His mother and grandmother, with their willingness to love and protect him no matter what.
He sounded like he was telling a story, not trying to read a book. It wasn't a 'stage voice' performance.
Once again, every time his mother or grandmother can back into the picture, you could feel the strong bond between the three of them.
It's just amazing what a person can do if they're passionate about it, whether it's right or wrong!
Kevin's story come across as truthful. Its often unflattering but it really is a fascinating look at the story that made headlines.
This book chronicles the life and adventures of the most infamous hacker of the 1990s, Kevin Mitnick. Told from a first person perspective, the story begins with a young Mitnick who manages to take free bus rides by punching his own bus transfer tickets and progresses chronologically through his life and details adventures that get progressively more daring and grander in scope. By the time he becomes a man, he has completely compromised the entire PacBell network, giving him god like powers over the phone system, and allows him to stay one step ahead of the combined forces of the FBI, Secret Service and the US Marshalls for years on end, making law enforcement look like fools time and time again. James Bond could only hope to be so resourceful.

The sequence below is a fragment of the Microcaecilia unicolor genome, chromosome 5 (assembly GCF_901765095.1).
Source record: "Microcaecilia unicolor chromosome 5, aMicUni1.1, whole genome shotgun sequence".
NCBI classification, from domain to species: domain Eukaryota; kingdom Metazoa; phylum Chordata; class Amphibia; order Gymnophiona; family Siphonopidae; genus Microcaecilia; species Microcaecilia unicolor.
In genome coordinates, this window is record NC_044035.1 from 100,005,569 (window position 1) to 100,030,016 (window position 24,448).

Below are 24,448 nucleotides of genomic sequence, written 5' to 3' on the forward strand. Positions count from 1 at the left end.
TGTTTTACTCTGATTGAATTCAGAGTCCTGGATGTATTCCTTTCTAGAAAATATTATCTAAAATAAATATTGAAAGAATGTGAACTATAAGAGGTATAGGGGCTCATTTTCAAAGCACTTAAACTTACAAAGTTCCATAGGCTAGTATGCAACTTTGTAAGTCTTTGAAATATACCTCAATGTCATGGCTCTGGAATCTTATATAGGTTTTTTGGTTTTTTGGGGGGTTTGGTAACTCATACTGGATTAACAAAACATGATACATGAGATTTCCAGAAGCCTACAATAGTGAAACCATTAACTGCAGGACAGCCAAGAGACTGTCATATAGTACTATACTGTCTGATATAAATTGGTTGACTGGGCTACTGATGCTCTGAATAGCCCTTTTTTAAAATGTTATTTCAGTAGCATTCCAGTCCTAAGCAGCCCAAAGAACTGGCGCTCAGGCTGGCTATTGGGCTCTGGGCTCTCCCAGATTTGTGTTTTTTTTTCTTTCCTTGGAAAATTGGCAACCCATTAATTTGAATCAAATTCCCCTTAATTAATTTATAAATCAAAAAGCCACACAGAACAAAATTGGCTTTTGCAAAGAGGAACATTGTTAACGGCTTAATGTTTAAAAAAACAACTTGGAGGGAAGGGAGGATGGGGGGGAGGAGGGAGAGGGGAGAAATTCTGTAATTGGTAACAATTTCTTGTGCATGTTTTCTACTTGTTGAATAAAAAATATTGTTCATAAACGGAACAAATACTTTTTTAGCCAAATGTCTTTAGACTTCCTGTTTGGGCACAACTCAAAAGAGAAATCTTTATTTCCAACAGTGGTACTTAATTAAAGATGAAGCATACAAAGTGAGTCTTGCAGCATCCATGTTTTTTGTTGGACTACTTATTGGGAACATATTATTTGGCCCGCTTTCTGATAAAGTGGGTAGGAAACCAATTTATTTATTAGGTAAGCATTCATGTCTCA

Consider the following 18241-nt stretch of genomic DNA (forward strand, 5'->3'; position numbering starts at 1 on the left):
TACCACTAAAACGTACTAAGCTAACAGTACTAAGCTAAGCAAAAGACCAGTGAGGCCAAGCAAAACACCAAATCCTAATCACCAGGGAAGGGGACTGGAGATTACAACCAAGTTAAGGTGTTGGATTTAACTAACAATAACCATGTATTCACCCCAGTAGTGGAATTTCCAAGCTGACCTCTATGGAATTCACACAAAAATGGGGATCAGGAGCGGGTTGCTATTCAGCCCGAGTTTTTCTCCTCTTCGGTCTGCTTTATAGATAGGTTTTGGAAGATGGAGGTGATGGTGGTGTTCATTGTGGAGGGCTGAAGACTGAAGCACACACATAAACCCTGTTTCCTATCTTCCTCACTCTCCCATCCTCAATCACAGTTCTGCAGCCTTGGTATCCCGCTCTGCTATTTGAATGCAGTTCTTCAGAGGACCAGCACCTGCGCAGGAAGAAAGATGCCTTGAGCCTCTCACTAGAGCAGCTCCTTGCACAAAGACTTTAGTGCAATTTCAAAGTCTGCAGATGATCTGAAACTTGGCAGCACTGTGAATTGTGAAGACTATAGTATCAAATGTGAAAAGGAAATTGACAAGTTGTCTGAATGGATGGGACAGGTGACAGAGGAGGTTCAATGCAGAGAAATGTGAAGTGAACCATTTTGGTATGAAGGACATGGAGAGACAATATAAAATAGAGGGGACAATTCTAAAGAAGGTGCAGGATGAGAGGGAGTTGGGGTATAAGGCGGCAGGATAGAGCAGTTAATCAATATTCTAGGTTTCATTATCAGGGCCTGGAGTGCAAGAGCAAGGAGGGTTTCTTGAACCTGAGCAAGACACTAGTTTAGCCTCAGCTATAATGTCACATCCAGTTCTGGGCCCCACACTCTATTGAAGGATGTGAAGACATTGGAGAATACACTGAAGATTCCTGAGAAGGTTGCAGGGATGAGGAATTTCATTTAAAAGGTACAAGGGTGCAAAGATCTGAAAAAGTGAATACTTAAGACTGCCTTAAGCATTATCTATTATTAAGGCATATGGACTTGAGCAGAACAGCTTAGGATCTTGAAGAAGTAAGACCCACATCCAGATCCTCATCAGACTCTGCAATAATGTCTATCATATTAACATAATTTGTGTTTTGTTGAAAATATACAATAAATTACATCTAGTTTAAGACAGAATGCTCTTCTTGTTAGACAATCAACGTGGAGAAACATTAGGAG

The book does a masterful job of balancing the human aspects of the story against the eye opening technical details behind Kevin's hacks. As you live through his exploits through his eyes, you can't help but to admire the man, and root for him to prevail over law enforcement. His character is incredibly sympathetic and human. His motivations become your motivations, and you feel as if you are there with him, pulling off these incredible conquests of some of the world's largest companies including PacBell, Nokia, Sun, DEC and Motorola.
The narrator was fantastic. He does a great job of conveying the emotions of the moment. There is joy and triumph when Kevin finally accomplishes a hack. There is excitement and incredulity when he narrates about the stupidity of some of the folks who get duped by Kevin's social engineering efforts. And there is real fear when Kevin is on the run from the feds. He really puts the listener right into the moment.
Never read the print version.
So many good moments, especially towards the end.
Everything was interesting and entertaining.
Solving a problem
What lengths Mitnick would go to find a solution to a problem.
Leaving donuts for the FBI
This would be a good read for someone stuck in a rut. Help inspire them to look further or elsewhere for solutions.
Ray Porter's performance is wonderful and carries the story along where it lags in a few places with all of the technical jargon that the makes it hard for the layman to follow. I give it a 5 over-all because I was so locked in to this book that I could hardly put it down! And...it's a true story!!
I love the way Mitnick always seems to out-think the other guy by planning for contingencies with fail safes I would never think of.
No. He was really amazing, though!
Nothing online is safe. No matter how secure your password...and, at least half of Mitnick's hacks were done by persuading people to give him stuff they weren't supposed to. The human element.
This story had me on the edge of my seat from the first minute to the last.